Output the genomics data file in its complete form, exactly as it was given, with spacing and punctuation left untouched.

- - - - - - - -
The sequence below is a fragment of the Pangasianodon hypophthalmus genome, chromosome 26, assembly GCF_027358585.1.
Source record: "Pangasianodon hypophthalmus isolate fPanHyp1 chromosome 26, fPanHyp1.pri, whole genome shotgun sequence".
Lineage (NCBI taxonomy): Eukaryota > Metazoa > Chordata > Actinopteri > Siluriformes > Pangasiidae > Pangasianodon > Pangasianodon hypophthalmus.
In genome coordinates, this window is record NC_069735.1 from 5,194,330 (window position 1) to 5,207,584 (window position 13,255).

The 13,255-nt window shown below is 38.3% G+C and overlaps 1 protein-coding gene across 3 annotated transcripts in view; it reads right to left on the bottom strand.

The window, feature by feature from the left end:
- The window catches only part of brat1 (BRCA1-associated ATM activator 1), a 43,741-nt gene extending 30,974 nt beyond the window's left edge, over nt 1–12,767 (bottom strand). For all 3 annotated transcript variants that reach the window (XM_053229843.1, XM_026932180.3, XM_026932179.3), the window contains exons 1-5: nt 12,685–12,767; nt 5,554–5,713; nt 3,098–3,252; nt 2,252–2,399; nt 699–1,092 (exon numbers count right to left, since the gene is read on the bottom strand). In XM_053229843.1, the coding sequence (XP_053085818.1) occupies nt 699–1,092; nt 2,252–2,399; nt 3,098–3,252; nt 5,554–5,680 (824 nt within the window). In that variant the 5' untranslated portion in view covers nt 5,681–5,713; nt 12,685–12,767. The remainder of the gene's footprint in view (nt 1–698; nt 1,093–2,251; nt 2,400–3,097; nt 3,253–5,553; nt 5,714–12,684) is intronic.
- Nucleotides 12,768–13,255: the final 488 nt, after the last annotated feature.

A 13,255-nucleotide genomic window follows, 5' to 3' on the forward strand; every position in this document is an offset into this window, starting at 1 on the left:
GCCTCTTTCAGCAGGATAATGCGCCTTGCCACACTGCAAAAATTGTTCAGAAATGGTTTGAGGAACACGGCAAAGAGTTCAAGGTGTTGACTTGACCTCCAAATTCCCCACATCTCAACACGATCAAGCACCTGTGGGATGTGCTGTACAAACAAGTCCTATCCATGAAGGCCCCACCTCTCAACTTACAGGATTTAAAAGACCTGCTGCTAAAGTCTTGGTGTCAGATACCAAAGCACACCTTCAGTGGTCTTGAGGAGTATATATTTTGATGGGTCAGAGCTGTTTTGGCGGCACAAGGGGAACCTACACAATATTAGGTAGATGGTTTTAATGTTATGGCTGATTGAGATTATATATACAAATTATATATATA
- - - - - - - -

The sequence below is a fragment of the Pangasianodon hypophthalmus genome, chromosome 26, assembly GCF_027358585.1.
Source record: "Pangasianodon hypophthalmus isolate fPanHyp1 chromosome 26, fPanHyp1.pri, whole genome shotgun sequence".
Lineage (NCBI taxonomy): Eukaryota > Metazoa > Chordata > Actinopteri > Siluriformes > Pangasiidae > Pangasianodon > Pangasianodon hypophthalmus.
In genome coordinates, this window is record NC_069735.1 from 5,194,330 (window position 1) to 5,207,584 (window position 13,255).

The 13,255-nt window shown below is 38.3% G+C and overlaps 1 protein-coding gene across 3 annotated transcripts in view; it reads right to left on the bottom strand.

The window, feature by feature from the left end:
- The window catches only part of brat1 (BRCA1-associated ATM activator 1), a 43,741-nt gene extending 30,974 nt beyond the window's left edge, over nt 1–12,767 (bottom strand). For all 3 annotated transcript variants that reach the window (XM_053229843.1, XM_026932180.3, XM_026932179.3), the window contains exons 1-5: nt 12,685–12,767; nt 5,554–5,713; nt 3,098–3,252; nt 2,252–2,399; nt 699–1,092 (exon numbers count right to left, since the gene is read on the bottom strand). In XM_053229843.1, the coding sequence (XP_053085818.1) occupies nt 699–1,092; nt 2,252–2,399; nt 3,098–3,252; nt 5,554–5,680 (824 nt within the window). In that variant the 5' untranslated portion in view covers nt 5,681–5,713; nt 12,685–12,767. The remainder of the gene's footprint in view (nt 1–698; nt 1,093–2,251; nt 2,400–3,097; nt 3,253–5,553; nt 5,714–12,684) is intronic.
- Nucleotides 12,768–13,255: the final 488 nt, after the last annotated feature.

A 13,255-nucleotide genomic window follows, 5' to 3' on the forward strand; every position in this document is an offset into this window, starting at 1 on the left:
GCCTCTTTCAGCAGGATAATGCGCCTTGCCACACTGCAAAAATTGTTCAGAAATGGTTTGAGGAACACGGCAAAGAGTTCAAGGTGTTGACTTGACCTCCAAATTCCCCACATCTCAACACGATCAAGCACCTGTGGGATGTGCTGTACAAACAAGTCCTATCCATGAAGGCCCCACCTCTCAACTTACAGGATTTAAAAGACCTGCTGCTAAAGTCTTGGTGTCAGATACCAAAGCACACCTTCAGTGGTCTTGAGGAGTATATATTTTGATGGGTCAGAGCTGTTTTGGCGGCACAAGGGGAACCTACACAATATTAGGTAGATGGTTTTAATGTTATGGCTGATTGAGATTATATATACAAATTATATATATA